The military backs the six defense-related technologies listed by the government as being among Taiwan’s 22 key core technologies to face stringent controls, due to national security reasons, the Ministry of National Defense said on Tuesday.
The six defense-related technologies include military-grade carbon fiber composite; carbon/carbon composite ablation materials; and interference rejection identification friend or foe (IFF) system technologies, the ministry said.
They also include military-grade technologies of microwave/infrared/multi-mode seeker, active phased array radar, and ramjet, a form of air-breathing jet engine that uses the forward motion of the engine to take in air for combustion that produces jet thrust, it said.
Photo: Fang Pin-chao, Taipei Times
The six technologies made the list according to recommendations by the ministry’s top research unit, the Chungshan Institute of Science and Technology (CSIST), to safeguard national security, it said in a statement.
The CSIST suggested the technologies based on two criteria, the ministry said.
First, Taiwan has an advantage in domestically developing or building those technologies, and second that it was urgent that they be put under government protection, the ministry said.
Institute for National Defense and Security Research fellow Su Tzu-yun (蘇紫雲) said the seeker technologies are particularly important.
The military-grade microwave/infrared/multi-mode seeker technology can enhance the ability of rocket and missile launch platform sensors to better identify and lock in enemy targets, including stealth aircraft, with the technology also used by fighter jets, uncrewed aerial vehicles and warships, he said.
Multi-mode seekers are being deployed for all kinds of rocket launchers, including the indigenous Hsiung Feng III supersonic anti-ship missile, Su said.
Beyond the benefits for the nation’s defense industry, the development of these key technologies can also support civilian purposes, such as applying the use of advanced infrared technology to autonomous vehicles, he said.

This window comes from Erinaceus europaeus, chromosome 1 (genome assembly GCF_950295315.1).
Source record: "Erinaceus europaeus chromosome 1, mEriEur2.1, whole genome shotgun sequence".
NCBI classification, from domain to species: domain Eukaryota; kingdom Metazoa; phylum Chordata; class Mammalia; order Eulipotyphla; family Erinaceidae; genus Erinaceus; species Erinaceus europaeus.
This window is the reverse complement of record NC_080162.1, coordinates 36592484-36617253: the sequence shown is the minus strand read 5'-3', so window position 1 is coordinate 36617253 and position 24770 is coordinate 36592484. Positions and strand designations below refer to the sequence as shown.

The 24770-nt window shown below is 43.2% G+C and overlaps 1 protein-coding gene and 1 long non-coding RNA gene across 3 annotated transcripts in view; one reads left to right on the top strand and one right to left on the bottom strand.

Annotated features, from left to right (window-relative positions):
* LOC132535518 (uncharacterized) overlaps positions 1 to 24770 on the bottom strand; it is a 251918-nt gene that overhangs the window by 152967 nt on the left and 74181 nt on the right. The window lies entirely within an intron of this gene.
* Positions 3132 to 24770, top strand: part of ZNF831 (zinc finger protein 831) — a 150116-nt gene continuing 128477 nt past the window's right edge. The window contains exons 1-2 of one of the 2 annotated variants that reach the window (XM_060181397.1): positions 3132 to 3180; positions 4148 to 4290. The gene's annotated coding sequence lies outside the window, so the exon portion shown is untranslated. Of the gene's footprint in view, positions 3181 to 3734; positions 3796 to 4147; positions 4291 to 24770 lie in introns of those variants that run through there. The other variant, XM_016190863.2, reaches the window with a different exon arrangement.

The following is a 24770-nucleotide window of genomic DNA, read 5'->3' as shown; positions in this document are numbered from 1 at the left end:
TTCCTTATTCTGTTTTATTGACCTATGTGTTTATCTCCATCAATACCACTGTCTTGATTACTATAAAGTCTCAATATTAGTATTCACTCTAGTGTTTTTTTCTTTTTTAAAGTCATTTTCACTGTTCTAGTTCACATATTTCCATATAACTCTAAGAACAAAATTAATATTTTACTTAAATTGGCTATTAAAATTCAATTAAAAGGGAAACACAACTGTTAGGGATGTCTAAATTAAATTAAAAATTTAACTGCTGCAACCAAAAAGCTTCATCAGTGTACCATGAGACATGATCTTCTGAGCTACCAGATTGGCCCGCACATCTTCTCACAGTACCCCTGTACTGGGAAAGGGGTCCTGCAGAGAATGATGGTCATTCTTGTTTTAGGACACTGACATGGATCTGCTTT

The six defense technologies were among 22 core technologies listed by the National Science and Technology Council (NSTC) to be under heightened controls to prevent technology leaks and bolster industrial competitiveness.
The 22 technologies cover five industries: defense, aerospace, agriculture, semiconductors and information and communications technology, the NSTC said.
“Key technologies” refer to technologies that, if exported to China, Macau, Hong Kong or “external hostile forces,” would significantly harm national security, industrial competitiveness, or economic development, the NSTC said, citing the National Security Act (國家安全法).
Those found obtaining trade secrets related to national core key technologies by way of “theft, embezzlement, fraud, coercion, unauthorized reproduction, or other improper methods, or using and disclosing them after obtaining them,” may face up to 12 years in prison and a fine of up to NT$100 million (US$3.17 million), as stipulated in the act.
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